• Whereas, the complexity of the carbon-climate-human cycle is extremely high and requires the combination and integration of many relevant scientific disciplines and management perspectives in higher education;
• Whereas, adaptation and mitigation of climate change impacts will require a new type of expertise and citizens knowledgeable about the carbon-climate-human cycle;
• Whereas, the Amsterdam Declaration of 2001 called for an ethical framework for global stewardship and strategies for Earth System management, and a new system of global environmental science known as Earth Systems Science;
• Whereas, our institutions of higher education are responsible for providing tomorrow's leaders with the training in "earth system science," and
• Whereas, most institutions of higher education have been organized in a manner that does not foster research and training on the carbon-climate-human cycle nor facilitates the types of exchanges among faculty or across faculty and students from around the world;
• Therefore, we call for programmatic innovations in institutions of higher education in their reward structures such that they facilitate and promote transdisciplinary carbon management research and education for global environmental citizenship and ethical leadership that includes:
• Increased opportunities for transdisciplinary symposia and seminars on the carbon-climate-human cycle;
• Alteration of tenure criteria that is narrowly discipline-based to one that is truly open to and encouraging of interdisciplinarity;
• Change in university accounting methods away from those that encourage turf protection which in turns discourages interdisciplinarity;
• The encouragement of integrative goal-based case study team-work for students where transdisciplinarity becomes evident in the field with immediate and transparent educational return;
• A drastic overhaul of cross-cultural educational opportunities that support the exchange of students across cultural, developmental, and geographical contexts;
• The strengthening and further development of Earth System Science and cross-cultural opportunities by all national academies of science and national funding institutions;
• Support for urban and regional carbon management projects by national academies of sciences and national research funding agencies.
• Active support for scientific publications in developing nations in SCI journals and the on-line journal of Carbon Balance and Management (CBM).
Drafted on September 7, 2006 at the Special Session on "Responsibility, Opportunity, and Vision for Higher Education in Urban and Regional Carbon Management" at the First International Conference on Carbon Management at Urban and Regional Levels: Connecting Development Decisions to Global Issues (Global Carbon Project), Mexico City, Mexico.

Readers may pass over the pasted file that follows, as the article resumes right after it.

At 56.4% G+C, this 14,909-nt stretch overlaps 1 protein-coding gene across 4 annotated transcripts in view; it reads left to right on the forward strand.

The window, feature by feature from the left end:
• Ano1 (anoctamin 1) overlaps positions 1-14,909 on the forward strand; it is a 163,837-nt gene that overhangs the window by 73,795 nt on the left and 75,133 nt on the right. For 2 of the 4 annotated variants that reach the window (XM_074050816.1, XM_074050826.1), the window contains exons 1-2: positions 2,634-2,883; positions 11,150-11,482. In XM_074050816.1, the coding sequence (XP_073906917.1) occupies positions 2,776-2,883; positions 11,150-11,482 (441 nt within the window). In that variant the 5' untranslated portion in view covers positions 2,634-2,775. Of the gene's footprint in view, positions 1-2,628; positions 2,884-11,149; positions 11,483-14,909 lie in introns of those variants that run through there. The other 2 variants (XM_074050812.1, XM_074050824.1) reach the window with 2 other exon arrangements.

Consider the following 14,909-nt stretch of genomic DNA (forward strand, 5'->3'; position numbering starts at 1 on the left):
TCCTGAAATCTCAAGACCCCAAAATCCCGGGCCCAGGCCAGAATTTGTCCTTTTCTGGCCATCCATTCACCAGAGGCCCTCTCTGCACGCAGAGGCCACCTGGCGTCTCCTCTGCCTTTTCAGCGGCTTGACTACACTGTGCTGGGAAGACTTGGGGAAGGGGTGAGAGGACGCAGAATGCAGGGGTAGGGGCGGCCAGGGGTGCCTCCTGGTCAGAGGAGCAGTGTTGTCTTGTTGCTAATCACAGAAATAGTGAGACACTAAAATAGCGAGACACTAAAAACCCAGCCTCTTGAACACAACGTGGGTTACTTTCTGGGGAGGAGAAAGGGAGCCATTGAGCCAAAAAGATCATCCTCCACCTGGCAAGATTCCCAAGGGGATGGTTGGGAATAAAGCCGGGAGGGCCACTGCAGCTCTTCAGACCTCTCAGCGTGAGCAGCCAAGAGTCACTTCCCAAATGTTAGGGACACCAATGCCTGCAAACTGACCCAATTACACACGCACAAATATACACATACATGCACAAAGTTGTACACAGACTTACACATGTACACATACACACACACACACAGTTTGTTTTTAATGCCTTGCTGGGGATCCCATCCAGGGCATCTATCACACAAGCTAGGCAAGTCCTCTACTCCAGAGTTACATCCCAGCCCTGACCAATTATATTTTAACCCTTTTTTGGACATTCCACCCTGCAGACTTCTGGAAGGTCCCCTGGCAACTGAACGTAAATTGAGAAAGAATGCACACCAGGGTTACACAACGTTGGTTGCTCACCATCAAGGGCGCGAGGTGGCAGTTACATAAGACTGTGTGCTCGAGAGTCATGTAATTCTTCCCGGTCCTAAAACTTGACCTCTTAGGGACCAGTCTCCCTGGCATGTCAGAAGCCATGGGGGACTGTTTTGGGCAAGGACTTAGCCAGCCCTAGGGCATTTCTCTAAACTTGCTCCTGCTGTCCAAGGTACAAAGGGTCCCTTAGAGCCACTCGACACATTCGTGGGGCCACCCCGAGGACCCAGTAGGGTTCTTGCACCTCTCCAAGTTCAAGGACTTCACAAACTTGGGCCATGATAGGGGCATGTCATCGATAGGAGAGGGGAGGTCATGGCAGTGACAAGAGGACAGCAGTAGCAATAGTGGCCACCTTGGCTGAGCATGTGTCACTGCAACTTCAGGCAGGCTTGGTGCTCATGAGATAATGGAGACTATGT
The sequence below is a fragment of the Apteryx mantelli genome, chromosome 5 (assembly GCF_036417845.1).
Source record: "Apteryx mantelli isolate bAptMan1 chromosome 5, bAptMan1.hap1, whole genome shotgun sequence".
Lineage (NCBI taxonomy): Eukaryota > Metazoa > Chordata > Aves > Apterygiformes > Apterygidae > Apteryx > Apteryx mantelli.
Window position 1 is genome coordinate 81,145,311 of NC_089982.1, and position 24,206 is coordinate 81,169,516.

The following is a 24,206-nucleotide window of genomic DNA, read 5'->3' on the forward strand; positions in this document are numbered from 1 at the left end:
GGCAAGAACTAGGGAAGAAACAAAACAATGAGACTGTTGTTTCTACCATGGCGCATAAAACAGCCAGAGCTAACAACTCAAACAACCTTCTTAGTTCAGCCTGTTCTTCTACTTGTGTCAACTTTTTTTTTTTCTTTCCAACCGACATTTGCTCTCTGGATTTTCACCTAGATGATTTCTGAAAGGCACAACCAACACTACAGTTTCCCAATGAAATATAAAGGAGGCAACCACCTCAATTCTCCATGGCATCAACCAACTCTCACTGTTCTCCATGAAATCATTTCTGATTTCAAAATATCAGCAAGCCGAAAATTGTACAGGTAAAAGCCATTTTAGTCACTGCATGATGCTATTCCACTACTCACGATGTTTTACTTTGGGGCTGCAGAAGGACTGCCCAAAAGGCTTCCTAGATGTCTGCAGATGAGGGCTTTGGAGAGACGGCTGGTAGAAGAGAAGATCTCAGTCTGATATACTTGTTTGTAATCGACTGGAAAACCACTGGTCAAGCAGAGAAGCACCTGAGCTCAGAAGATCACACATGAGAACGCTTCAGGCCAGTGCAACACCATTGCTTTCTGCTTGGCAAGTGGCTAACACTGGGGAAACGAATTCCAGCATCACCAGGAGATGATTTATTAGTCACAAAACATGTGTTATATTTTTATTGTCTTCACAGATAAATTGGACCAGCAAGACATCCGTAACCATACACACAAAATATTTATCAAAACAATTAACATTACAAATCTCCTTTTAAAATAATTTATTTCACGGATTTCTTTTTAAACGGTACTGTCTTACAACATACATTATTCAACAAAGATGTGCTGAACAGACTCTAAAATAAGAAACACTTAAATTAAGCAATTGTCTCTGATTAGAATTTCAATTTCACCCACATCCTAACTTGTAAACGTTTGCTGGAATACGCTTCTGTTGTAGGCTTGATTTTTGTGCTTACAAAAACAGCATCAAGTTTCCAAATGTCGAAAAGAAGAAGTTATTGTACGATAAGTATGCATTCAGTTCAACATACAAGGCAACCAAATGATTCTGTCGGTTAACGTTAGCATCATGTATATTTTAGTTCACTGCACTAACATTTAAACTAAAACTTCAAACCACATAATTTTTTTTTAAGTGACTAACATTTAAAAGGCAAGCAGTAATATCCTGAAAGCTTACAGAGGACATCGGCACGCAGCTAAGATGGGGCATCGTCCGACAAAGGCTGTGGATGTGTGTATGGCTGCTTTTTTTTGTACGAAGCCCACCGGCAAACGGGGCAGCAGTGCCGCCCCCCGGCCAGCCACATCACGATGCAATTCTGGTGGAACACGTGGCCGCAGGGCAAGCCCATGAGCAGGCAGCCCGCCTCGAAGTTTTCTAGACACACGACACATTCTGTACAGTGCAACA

Signatories to the Mexico City Declaration on Carbon Management Education
Penelope Canan, Sociology, University of Central Florida, USA, email@example.com
Elizabeth Caniglia, Sociology, Oklahoma State University, USA, firstname.lastname@example.org
Craig Coleman, Oceanography, University of Hawaii, email@example.com
Ben de Joug, ECOSUR, firstname.lastname@example.org
Philip Emmi, Architecture, University of Utah, USA, email@example.com
Jose Martin Hernandez-Ayon, University of Baja Col ITO, firstname.lastname@example.org
Lorenz Magaard, Oceanography, International Center for Climate and Society, University of Hawaii, USA email@example.com
Paul Isolo Mukwaya, Geography, Makerere University, Uganda firstname.lastname@example.org
Jose Navar, Forestry Sciences, IPN-Durango, Mexico, email@example.com
Rob Neff, Geography, University of Maryland Baltimore County USA, firstname.lastname@example.org
Marcelo Olguin, Natural Resource Management, ECOSUR, Mexico, email@example.com
Erich Schienke, Rock Ethics Institute, Penn State University, USA, firstname.lastname@example.org
Chuluun Togtokh, Geography, National University of Mongolia, Mongolia, email@example.com
Pablo Trucco, Oceanography, University of Baja California, Mexico, firstname.lastname@example.org
Mauricio Osses, Mechanical Engineering and Modelling, Universidad de Chile, Chile, email@example.com
Brent Yarnal, Geography, Penn State University, USA, firstname.lastname@example.org
While we are only at the very beginning of contemplating graduate education in carbon management at research universities and scientific institutes, leaders in higher education understand that their commitment to the project is an important first step. The small network begun in at the Mexico City conference has pledged to create concrete next steps. Some of these await the organization of coordinated case studies, programmatic development, and curricular design. We urge our colleagues to join us as we go forward. We also hope that colleagues will use this journal to present ideas for interdisciplinary carbon balance education.